Some were outright canceled, including the Game Fair, Coon Rapids’ Fourth of July, Anoka Riverfest, the Blaine Festival and more.
Other events were held despite the pandemic. Some modified the events, or encouraged social distancing.
In Ham Lake, the annual Fourth of July celebration was hosted as usual, with some attendees attempting to social distance and wear masks.
Other events changed drastically, such as Ramsey’s Happy Days. This year even the name was changed to Happy Daze.
The event was hosted on a smaller scale. Attendees were encouraged to socially distance during some arts events. The city intended to host a drive-in movie, but it was canceled due to rain.
As the year dragged on and the weather turned cold, many holiday plans were disrupted. Families were encouraged to avoid large, in-person gatherings.
Some organizations attempted to make up the difference. The Coon Rapids VFW Auxiliary and senior center partnered to host a drive-through turkey dinner for seniors.
Others organized Santa parades, or invited Santa into their neighborhoods for socially distanced photos.
Anoka County faithful adapt
People of faith in Anoka County found ways to adapt to a pandemic in 2020, from drive-up confession to livestreaming services.
For Christians, Easter fell on April 12, while Minnesota was still in its initial lockdown. That meant in-person services weren’t allowed on what is typically one of the busiest holidays of the year for many congregations.
Many churches coped by hosting virtual services online, and some programs met via Zoom.
“It’s a frightening new reality that we can kill each other just by sharing the same air and touching the same at things, while at the same time it’s a unique experience where all of humanity is going through this together,” Father James Livingston of the Church of St. Paul in Ham Lake said in April. “This pandemic is unifying even though it separates us physically.”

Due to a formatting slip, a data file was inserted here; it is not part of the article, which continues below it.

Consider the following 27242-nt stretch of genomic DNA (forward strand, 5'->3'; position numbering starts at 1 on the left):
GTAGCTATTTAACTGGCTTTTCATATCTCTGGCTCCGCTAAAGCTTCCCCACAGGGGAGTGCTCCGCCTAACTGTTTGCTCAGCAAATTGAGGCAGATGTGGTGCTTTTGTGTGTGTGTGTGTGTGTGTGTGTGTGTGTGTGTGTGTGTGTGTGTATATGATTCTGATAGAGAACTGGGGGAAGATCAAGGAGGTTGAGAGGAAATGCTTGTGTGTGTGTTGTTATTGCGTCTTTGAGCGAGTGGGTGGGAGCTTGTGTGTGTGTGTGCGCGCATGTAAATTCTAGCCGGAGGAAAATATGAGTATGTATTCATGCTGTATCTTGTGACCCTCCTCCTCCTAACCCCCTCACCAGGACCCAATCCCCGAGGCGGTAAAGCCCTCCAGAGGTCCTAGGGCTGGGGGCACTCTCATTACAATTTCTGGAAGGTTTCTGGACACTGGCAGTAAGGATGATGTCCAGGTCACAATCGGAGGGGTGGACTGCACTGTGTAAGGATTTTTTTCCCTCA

Churches found other creative ways to support members. The church of St. Paul had drive-up confession, and the Church of St. Katherine Drexel in Ramsey hosted an Easter blessing in its parking lot. Faith Lutheran in Coon Rapids formed a group of “Care Callers” who volunteered to call members of the church to check on them and make sure they had enough food and supplies.
People of other faiths faced challenges as well.
Muslims who attend the mosque in Blaine celebrated Ramadan remotely last spring, tuning in to daily spiritual reflections online instead of gathering for traditional iftar dinners. In July the mosque hosted outdoor prayers for its holiday Eid al-Adha. The mosque also increased the frequency of distributions at its food shelf as demand grew early in the pandemic.
As the year wore on and guidelines from the governor changed, congregations varied in how and when they returned to in-person worship, and some still offer online viewing options.
Education lessons learned during pandemic
The coronavirus pandemic rocked education in 2020, from shutdowns in the spring to virtual graduations and debates around varying education models.
In the spring, schools closed to in-person learning and scrambled to get the technology needed to finish the school year at a distance.
The Anoka-Hennepin, Columbia Heights, Fridley, St. Francis and Spring Lake Park school districts broadcast high school graduations on TV and streamed them online.
The Anoka-Hennepin district saw multiple protests involving students, teachers and parents making demands regarding school during the pandemic.
On Aug. 24 teachers rallied outside the Sandburg Education Center to demand a greater voice in discussions about how to return to school. The rally was held immediately before the School Board voted to return to school in a hybrid model.
On Oct. 26 the district saw another protest outside the Sandburg Education Center as parents called on the district to allow students to play sports. During a meeting immediately following the protest, board members voted to allow sports and activities to continue until further clarification was received from the state.
Once the school year began, districts around the county worked to figure out distance and hybrid learning models. Most started in hybrid education, with students alternating which days they were in class in-person, versus online.
The state laid out guidance for when a district could teach students in person or at a distance. That guidance was geared toward keeping younger students learning in person longer.
However, in November the number of new COVID-19 cases spiked, and area districts ultimately moved all grade levels to distance learning.
In December Gov. Tim Walz announced schools could reopen with precautions starting in mid-January 2021.